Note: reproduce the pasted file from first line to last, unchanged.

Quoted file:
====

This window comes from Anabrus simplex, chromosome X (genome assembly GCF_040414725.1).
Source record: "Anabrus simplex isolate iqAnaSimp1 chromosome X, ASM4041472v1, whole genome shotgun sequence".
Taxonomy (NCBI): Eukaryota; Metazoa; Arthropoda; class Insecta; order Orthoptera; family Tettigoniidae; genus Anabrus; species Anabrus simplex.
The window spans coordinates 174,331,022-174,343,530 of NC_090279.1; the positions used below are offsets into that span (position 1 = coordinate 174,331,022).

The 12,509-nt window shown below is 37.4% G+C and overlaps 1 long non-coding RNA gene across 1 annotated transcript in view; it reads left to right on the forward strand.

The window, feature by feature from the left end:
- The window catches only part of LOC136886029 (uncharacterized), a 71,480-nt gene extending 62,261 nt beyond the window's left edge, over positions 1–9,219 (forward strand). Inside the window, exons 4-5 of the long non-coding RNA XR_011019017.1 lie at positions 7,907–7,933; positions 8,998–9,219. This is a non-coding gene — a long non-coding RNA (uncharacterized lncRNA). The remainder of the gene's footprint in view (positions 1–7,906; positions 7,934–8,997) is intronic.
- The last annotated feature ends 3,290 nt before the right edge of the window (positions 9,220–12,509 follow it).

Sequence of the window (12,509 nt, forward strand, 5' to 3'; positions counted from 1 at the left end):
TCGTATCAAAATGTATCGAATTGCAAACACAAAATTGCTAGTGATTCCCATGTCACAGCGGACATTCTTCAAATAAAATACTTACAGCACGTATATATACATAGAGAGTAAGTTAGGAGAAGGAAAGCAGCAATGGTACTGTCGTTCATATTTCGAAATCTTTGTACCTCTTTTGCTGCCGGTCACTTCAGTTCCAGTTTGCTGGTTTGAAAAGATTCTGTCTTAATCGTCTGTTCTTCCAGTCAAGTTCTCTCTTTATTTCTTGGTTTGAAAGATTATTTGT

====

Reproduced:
This window comes from Anabrus simplex, chromosome X (genome assembly GCF_040414725.1).
Source record: "Anabrus simplex isolate iqAnaSimp1 chromosome X, ASM4041472v1, whole genome shotgun sequence".
Taxonomy (NCBI): Eukaryota; Metazoa; Arthropoda; class Insecta; order Orthoptera; family Tettigoniidae; genus Anabrus; species Anabrus simplex.
The window spans coordinates 174,331,022-174,343,530 of NC_090279.1; the positions used below are offsets into that span (position 1 = coordinate 174,331,022).

The 12,509-nt window shown below is 37.4% G+C and overlaps 1 long non-coding RNA gene across 1 annotated transcript in view; it reads left to right on the forward strand.

The window, feature by feature from the left end:
- The window catches only part of LOC136886029 (uncharacterized), a 71,480-nt gene extending 62,261 nt beyond the window's left edge, over positions 1–9,219 (forward strand). Inside the window, exons 4-5 of the long non-coding RNA XR_011019017.1 lie at positions 7,907–7,933; positions 8,998–9,219. This is a non-coding gene — a long non-coding RNA (uncharacterized lncRNA). The remainder of the gene's footprint in view (positions 1–7,906; positions 7,934–8,997) is intronic.
- The last annotated feature ends 3,290 nt before the right edge of the window (positions 9,220–12,509 follow it).

Sequence of the window (12,509 nt, forward strand, 5' to 3'; positions counted from 1 at the left end):
TCGTATCAAAATGTATCGAATTGCAAACACAAAATTGCTAGTGATTCCCATGTCACAGCGGACATTCTTCAAATAAAATACTTACAGCACGTATATATACATAGAGAGTAAGTTAGGAGAAGGAAAGCAGCAATGGTACTGTCGTTCATATTTCGAAATCTTTGTACCTCTTTTGCTGCCGGTCACTTCAGTTCCAGTTTGCTGGTTTGAAAAGATTCTGTCTTAATCGTCTGTTCTTCCAGTCAAGTTCTCTCTTTATTTCTTGGTTTGAAAGATTATTTGT